Why would someone use a buffer? Well that brings us to the next point about op amps, specifically ideal op amps:
Ideal op amps have infinite impedance (resistance) at their inputs. This means that no current will flow into the op amp.
A common use for a buffer is to supply current to another stage of a design, where the buffer
acts as a gateway. So when the buffer “sees” a voltage at the input (“B”), it will output the voltage at “C”, but will also drive that voltage with current (as much as you want for an ideal op amp). This would be useful if you have a weak signal at the input, but want to let some other part of a circuit know about it. Perhaps you have a small sensor that is outputting a small voltage, but then you want to send the voltage over a long wire. The resistance in the wire will probably consume any current the sensor is outputting, so if you put that signal through a buffer, the buffer will supply the necessary current to get the signal to its destination (the other end of the wire).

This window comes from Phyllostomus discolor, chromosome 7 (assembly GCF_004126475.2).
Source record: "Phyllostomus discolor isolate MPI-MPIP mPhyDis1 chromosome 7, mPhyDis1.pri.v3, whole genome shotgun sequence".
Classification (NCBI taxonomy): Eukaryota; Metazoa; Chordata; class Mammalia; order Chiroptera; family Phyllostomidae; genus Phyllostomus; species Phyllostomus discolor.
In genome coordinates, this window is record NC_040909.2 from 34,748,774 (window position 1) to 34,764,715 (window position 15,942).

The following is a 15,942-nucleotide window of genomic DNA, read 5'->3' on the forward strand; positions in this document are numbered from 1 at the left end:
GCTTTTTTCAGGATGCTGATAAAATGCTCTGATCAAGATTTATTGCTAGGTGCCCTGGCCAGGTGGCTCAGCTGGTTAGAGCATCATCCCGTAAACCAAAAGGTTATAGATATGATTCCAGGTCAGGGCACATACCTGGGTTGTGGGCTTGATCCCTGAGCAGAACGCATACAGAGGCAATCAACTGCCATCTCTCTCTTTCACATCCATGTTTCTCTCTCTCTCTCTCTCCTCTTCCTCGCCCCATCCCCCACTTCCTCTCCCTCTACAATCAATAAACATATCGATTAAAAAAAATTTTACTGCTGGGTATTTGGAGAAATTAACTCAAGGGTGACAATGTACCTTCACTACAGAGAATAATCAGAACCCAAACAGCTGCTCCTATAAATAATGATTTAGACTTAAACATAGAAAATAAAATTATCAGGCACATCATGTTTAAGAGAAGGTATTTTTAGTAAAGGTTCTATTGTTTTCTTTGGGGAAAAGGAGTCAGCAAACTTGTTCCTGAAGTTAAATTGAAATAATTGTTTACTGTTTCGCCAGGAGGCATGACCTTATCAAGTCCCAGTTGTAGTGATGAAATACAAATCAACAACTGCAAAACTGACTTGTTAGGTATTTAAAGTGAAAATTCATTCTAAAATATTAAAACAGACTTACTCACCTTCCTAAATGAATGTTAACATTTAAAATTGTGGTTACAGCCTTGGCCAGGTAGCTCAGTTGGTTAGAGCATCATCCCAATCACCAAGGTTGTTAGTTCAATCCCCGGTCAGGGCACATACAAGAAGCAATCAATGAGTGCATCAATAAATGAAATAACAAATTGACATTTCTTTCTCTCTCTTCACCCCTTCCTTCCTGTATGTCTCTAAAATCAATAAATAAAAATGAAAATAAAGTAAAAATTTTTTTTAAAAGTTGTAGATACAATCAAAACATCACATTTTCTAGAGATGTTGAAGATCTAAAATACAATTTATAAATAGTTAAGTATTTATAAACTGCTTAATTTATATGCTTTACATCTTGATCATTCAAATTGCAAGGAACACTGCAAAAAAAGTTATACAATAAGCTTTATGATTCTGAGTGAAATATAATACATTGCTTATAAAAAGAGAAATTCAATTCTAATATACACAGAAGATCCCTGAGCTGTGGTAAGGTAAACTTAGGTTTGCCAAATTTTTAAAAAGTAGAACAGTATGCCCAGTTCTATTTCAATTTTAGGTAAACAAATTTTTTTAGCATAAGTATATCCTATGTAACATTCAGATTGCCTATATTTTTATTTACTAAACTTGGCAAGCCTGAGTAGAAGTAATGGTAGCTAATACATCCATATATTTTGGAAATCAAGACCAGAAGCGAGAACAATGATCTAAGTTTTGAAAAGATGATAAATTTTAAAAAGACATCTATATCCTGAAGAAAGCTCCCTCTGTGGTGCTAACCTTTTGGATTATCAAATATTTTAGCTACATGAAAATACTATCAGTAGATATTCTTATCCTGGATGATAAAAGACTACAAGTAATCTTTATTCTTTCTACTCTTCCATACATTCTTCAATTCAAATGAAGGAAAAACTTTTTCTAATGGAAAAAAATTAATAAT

What if the signal coming from the sensor is too small though? What if we want to make it bigger? This is when we turn the op amp into an amplifier, using resistors. One of the more common ways of doing so is using the inverting input, shown below:
Figure 5: Inverting op-amp
Let’s go over what we know about this circuit. We know that the op amp wants both inputs to be the same. We also know that the non-inverting input is zero (because it’s connected to ground) and so the op amp will want the inverting input to be equal to zero (sometimes known as a “virtual ground”). In fact, since the op amp has feedback through the top resistor (squiggly line if you didn’t know), then the (ideal) op amp will output just about any current and voltage in order to get the inverting input to be equal to zero.